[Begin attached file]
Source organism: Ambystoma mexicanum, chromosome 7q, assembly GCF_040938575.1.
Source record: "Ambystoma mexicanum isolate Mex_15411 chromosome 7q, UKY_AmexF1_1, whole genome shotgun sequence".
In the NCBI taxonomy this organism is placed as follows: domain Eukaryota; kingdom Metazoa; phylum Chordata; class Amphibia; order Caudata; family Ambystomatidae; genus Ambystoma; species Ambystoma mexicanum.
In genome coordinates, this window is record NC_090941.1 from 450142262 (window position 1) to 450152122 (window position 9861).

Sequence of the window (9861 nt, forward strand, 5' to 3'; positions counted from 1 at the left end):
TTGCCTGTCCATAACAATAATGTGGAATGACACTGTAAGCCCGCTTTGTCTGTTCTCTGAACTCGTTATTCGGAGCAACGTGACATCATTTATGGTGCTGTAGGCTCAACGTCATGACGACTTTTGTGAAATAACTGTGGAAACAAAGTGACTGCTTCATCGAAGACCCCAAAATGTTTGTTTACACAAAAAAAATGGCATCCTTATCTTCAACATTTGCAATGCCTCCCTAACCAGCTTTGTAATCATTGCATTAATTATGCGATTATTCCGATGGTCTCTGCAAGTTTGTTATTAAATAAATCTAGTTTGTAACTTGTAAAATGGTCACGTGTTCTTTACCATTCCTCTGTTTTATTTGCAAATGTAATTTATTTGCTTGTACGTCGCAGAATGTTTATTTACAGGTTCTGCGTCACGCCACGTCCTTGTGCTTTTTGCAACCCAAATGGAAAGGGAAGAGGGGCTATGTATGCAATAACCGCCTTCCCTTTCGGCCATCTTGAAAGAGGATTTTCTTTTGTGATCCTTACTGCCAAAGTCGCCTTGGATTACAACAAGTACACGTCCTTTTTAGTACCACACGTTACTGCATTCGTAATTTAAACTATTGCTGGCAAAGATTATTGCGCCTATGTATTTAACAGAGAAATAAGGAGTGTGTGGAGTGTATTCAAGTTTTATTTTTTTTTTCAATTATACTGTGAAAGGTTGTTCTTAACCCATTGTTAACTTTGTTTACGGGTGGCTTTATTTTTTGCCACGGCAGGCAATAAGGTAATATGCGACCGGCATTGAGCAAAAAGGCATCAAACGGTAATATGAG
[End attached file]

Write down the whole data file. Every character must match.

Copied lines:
Source organism: Ambystoma mexicanum, chromosome 7q, assembly GCF_040938575.1.
Source record: "Ambystoma mexicanum isolate Mex_15411 chromosome 7q, UKY_AmexF1_1, whole genome shotgun sequence".
In the NCBI taxonomy this organism is placed as follows: domain Eukaryota; kingdom Metazoa; phylum Chordata; class Amphibia; order Caudata; family Ambystomatidae; genus Ambystoma; species Ambystoma mexicanum.
In genome coordinates, this window is record NC_090941.1 from 450142262 (window position 1) to 450152122 (window position 9861).

Sequence of the window (9861 nt, forward strand, 5' to 3'; positions counted from 1 at the left end):
TTGCCTGTCCATAACAATAATGTGGAATGACACTGTAAGCCCGCTTTGTCTGTTCTCTGAACTCGTTATTCGGAGCAACGTGACATCATTTATGGTGCTGTAGGCTCAACGTCATGACGACTTTTGTGAAATAACTGTGGAAACAAAGTGACTGCTTCATCGAAGACCCCAAAATGTTTGTTTACACAAAAAAAATGGCATCCTTATCTTCAACATTTGCAATGCCTCCCTAACCAGCTTTGTAATCATTGCATTAATTATGCGATTATTCCGATGGTCTCTGCAAGTTTGTTATTAAATAAATCTAGTTTGTAACTTGTAAAATGGTCACGTGTTCTTTACCATTCCTCTGTTTTATTTGCAAATGTAATTTATTTGCTTGTACGTCGCAGAATGTTTATTTACAGGTTCTGCGTCACGCCACGTCCTTGTGCTTTTTGCAACCCAAATGGAAAGGGAAGAGGGGCTATGTATGCAATAACCGCCTTCCCTTTCGGCCATCTTGAAAGAGGATTTTCTTTTGTGATCCTTACTGCCAAAGTCGCCTTGGATTACAACAAGTACACGTCCTTTTTAGTACCACACGTTACTGCATTCGTAATTTAAACTATTGCTGGCAAAGATTATTGCGCCTATGTATTTAACAGAGAAATAAGGAGTGTGTGGAGTGTATTCAAGTTTTATTTTTTTTTTCAATTATACTGTGAAAGGTTGTTCTTAACCCATTGTTAACTTTGTTTACGGGTGGCTTTATTTTTTGCCACGGCAGGCAATAAGGTAATATGCGACCGGCATTGAGCAAAAAGGCATCAAACGGTAATATGAG